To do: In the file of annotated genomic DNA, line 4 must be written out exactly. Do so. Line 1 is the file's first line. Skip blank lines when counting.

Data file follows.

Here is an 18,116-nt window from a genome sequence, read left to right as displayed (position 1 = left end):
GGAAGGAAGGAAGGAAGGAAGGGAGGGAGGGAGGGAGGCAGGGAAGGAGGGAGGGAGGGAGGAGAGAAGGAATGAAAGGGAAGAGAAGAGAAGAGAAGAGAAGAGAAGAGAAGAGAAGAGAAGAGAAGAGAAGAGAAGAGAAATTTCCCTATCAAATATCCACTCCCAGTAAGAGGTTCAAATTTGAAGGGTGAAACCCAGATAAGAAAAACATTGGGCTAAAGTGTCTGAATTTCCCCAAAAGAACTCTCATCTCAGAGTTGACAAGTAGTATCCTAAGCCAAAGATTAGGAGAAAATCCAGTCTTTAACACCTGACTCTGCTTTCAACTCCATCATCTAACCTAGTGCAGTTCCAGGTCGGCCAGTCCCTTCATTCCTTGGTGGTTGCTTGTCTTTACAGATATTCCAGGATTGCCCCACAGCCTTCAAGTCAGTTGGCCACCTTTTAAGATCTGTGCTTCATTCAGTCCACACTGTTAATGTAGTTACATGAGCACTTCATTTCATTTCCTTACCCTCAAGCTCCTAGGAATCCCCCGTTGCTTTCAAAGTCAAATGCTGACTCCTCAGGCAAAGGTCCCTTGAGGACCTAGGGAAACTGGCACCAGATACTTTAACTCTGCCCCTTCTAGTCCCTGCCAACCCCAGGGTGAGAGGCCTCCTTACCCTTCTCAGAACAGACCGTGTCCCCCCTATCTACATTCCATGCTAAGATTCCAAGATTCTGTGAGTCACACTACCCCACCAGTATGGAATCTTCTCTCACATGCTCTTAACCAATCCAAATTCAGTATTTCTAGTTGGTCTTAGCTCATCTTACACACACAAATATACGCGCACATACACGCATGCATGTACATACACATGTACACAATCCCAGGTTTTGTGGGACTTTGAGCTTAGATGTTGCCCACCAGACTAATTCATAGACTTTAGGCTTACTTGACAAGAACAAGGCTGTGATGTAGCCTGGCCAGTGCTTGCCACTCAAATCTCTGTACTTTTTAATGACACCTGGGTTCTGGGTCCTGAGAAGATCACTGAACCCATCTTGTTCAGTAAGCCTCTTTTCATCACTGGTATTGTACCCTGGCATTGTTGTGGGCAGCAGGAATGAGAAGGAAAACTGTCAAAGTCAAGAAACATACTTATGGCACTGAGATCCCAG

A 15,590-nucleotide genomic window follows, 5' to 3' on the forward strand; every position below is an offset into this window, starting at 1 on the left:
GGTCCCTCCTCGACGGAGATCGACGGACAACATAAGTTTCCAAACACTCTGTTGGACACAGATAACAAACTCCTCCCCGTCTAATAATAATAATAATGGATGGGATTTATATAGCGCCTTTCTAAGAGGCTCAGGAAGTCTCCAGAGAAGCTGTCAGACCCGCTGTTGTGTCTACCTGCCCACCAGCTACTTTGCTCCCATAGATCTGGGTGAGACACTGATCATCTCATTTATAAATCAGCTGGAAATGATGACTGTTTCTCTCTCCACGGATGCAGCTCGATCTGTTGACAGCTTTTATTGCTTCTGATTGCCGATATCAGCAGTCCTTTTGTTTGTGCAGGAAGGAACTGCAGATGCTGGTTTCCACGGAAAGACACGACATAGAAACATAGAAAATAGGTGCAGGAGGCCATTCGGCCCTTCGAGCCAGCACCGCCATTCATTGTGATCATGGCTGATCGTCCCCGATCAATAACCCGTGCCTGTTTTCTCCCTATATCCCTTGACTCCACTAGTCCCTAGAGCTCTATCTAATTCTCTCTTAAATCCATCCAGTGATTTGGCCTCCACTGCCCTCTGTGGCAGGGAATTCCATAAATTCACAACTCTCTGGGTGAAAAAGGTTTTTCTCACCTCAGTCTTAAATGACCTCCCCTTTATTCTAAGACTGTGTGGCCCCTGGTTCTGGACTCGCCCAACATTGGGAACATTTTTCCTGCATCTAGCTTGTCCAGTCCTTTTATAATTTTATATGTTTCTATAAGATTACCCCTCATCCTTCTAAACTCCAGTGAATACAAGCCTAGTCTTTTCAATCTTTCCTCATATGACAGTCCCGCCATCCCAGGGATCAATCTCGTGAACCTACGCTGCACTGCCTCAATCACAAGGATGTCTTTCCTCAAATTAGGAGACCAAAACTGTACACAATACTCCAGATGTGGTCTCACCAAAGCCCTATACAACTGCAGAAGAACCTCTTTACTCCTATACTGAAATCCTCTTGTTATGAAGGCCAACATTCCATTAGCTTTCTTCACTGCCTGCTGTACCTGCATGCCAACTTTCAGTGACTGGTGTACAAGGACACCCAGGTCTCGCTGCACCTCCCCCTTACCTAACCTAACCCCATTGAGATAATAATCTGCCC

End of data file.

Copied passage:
GGTCCCTCCTCGACGGAGATCGACGGACAACATAAGTTTCCAAACACTCTGTTGGACACAGATAACAAACTCCTCCCCGTCTAATAATAATAATAATGGATGGGATTTATATAGCGCCTTTCTAAGAGGCTCAGGAAGTCTCCAGAGAAGCTGTCAGACCCGCTGTTGTGTCTACCTGCCCACCAGCTACTTTGCTCCCATAGATCTGGGTGAGACACTGATCATCTCATTTATAAATCAGCTGGAAATGATGACTGTTTCTCTCTCCACGGATGCAGCTCGATCTGTTGACAGCTTTTATTGCTTCTGATTGCCGATATCAGCAGTCCTTTTGTTTGTGCAGGAAGGAACTGCAGATGCTGGTTTCCACGGAAAGACACGACATAGAAACATAGAAAATAGGTGCAGGAGGCCATTCGGCCCTTCGAGCCAGCACCGCCATTCATTGTGATCATGGCTGATCGTCCCCGATCAATAACCCGTGCCTGTTTTCTCCCTATATCCCTTGACTCCACTAGTCCCTAGAGCTCTATCTAATTCTCTCTTAAATCCATCCAGTGATTTGGCCTCCACTGCCCTCTGTGGCAGGGAATTCCATAAATTCACAACTCTCTGGGTGAAAAAGGTTTTTCTCACCTCAGTCTTAAATGACCTCCCCTTTATTCTAAGACTGTGTGGCCCCTGGTTCTGGACTCGCCCAACATTGGGAACATTTTTCCTGCATCTAGCTTGTCCAGTCCTTTTATAATTTTATATGTTTCTATAAGATTACCCCTCATCCTTCTAAACTCCAGTGAATACAAGCCTAGTCTTTTCAATCTTTCCTCATATGACAGTCCCGCCATCCCAGGGATCAATCTCGTGAACCTACGCTGCACTGCCTCAATCACAAGGATGTCTTTCCTCAAATTAGGAGACCAAAACTGTACACAATACTCCAGATGTGGTCTCACCAAAGCCCTATACAACTGCAGAAGAACCTCTTTACTCCTATACTGAAATCCTCTTGTTATGAAGGCCAACATTCCATTAGCTTTCTTCACTGCCTGCTGTACCTGCATGCCAACTTTCAGTGACTGGTGTACAAGGACACCCAGGTCTCGCTGCACCTCCCCCTTACCTAACCTAACCCCATTGAGATAATAATCTGCCC